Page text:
Last week, an investor class action was filed accusing a a group of banks dealing in interest rate swaps (IRS) of collusion. According to the complaint, the banks have long dominated the market, and, in recent years, have worked together to stop buy-side investors from gaining the benefit of newly-developed exchanges that should have reduced their dominance:
Absent collusion, the lack of transparency and limited price competition that pervades the IRS market would have disappeared long ago. Because of the benefits of transparency, competitive pricing, and immediacy, markets for financial products historically move to exchange-trading platforms soon after the products become sufficiently standardized and liquid. Because of its maturity, size, and high-level of standardization, the IRS market has long been primed for exchange trading.
In fact, the Dealer Defendants themselves trade IRS with each other on electronic, exchange-like platforms. But they have made sure that only the dealers are allowed to trade IRS on these platforms. Thus, even as they enjoyed the benefits of exchange trading among themselves, the Dealer Defendants were able to deny those benefits to their customers.
Pursuant to their conspiracy, the Dealer Defendants met and agreed to work together to maintain the bifurcated market for trading IRS. They agreed to squash every potential market entrant that threatened to bring competition and transparency to the IRS market. Since at least 2007, as detailed herein, the Dealer Defendants have jointly threatened, boycotted, coerced, and otherwise eliminated any entity or practice that had the potential to bring exchange trading to buy-side investors in the IRS market.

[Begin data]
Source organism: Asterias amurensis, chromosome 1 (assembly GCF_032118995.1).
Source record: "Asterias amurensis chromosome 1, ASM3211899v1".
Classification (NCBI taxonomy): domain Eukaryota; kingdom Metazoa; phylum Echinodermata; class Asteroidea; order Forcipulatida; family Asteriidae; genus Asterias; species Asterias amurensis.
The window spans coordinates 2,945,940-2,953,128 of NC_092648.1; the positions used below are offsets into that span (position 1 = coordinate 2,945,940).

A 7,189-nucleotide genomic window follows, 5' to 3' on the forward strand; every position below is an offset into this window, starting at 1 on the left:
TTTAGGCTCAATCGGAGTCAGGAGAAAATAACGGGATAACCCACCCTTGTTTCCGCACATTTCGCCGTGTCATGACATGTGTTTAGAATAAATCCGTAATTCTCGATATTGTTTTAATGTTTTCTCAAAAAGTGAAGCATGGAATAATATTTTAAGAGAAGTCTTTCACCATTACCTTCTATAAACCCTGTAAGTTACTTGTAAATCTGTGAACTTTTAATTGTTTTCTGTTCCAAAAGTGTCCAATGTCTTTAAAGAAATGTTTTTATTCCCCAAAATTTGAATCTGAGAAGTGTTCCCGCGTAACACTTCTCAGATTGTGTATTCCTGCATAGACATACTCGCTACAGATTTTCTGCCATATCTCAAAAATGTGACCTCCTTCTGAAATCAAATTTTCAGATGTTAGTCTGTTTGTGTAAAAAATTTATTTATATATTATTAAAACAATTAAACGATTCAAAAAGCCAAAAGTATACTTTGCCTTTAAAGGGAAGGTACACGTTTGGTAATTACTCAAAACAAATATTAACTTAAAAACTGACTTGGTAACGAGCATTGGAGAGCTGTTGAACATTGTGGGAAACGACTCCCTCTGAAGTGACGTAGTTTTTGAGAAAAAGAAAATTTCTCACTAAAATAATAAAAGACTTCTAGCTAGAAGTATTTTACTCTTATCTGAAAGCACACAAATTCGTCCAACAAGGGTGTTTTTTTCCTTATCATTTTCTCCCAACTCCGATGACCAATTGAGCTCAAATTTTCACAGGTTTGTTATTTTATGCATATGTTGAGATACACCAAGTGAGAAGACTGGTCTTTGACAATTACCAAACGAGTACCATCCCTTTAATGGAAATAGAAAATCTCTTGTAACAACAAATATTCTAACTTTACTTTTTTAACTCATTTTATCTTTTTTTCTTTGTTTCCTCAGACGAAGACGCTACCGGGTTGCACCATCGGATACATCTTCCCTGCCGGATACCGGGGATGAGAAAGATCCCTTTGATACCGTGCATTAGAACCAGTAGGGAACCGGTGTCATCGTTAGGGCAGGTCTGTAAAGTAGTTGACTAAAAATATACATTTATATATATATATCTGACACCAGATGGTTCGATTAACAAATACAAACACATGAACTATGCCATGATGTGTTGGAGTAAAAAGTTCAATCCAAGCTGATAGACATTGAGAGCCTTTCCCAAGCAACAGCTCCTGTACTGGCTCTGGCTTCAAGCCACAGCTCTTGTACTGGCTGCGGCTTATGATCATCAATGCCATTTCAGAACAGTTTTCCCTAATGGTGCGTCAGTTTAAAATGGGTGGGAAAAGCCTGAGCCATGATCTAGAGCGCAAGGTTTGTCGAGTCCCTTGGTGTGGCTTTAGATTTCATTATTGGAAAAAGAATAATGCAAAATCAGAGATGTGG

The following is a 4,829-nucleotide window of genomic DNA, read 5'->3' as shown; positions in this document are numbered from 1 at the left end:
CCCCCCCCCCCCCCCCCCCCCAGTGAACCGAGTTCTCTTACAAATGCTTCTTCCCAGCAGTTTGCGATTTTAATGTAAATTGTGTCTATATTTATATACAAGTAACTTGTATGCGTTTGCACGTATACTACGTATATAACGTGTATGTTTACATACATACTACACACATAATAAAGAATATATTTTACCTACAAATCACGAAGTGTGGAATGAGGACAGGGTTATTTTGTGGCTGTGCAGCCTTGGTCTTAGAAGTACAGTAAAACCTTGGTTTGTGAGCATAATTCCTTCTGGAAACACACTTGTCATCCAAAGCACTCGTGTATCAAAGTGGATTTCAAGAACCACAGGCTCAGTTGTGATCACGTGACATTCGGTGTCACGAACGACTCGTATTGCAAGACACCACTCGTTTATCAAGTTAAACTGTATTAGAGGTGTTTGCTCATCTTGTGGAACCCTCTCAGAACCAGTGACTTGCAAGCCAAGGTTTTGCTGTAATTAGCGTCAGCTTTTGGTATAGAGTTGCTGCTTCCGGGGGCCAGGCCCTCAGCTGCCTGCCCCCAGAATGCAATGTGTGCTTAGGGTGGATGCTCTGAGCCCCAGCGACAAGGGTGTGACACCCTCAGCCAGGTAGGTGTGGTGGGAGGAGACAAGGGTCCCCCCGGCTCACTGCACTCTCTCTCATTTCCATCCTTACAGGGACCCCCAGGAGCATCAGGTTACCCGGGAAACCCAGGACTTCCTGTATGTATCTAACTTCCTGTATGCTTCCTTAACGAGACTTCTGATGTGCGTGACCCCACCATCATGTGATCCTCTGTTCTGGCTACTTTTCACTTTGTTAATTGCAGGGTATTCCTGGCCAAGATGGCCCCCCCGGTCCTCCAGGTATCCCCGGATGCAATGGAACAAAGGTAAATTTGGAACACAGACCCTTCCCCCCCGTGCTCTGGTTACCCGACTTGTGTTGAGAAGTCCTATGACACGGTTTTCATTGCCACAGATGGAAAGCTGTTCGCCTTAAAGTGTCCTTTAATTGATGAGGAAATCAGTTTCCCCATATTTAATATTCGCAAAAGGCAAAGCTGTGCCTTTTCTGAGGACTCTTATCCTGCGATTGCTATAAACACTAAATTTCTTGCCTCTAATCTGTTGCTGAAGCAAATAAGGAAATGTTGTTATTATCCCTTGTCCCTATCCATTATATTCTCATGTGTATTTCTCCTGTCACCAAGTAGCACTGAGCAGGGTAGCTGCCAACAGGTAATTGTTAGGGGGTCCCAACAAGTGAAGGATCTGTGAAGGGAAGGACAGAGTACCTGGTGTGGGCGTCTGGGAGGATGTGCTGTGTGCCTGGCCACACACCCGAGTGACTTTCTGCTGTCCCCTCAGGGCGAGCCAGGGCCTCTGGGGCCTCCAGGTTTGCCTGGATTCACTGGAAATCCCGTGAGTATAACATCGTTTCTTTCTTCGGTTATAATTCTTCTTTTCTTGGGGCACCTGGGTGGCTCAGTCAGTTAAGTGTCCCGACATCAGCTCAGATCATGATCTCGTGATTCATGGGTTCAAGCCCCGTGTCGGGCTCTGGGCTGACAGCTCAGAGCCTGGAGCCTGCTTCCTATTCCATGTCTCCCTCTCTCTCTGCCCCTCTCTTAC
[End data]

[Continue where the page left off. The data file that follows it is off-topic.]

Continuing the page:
More recently, the Dealer Defendants boycotted potential market entrants known as Swap Execution Facilities, or “SEFs,” which are exchange-like trading platforms. In the Dodd-Frank Wall Street Reform and Consumer Protection Act of 2010 (“Dodd-Frank” or the “Dodd-Frank Act”), Congress sought to bring more competition to derivatives markets, including the IRS market. Dodd-Frank mandates, for example, that standard IRS move to exchanges or SEFs with central clearing. But the Dealer Defendants have, through coordinated action, made sure that no new entrants emerge to bring any of the benefits of exchange trading to the market.
The proposed class is comprised of pension funds, university endowment funds, corporations, insurance companies, and municipalities who entered into interest rate swap transactions from 2008 to the present. The complaint includes a claim for conspiracy to restrain trade under the Sherman Act as well as a claim for unjust enrichment.
The case is before Judge Scheindlin.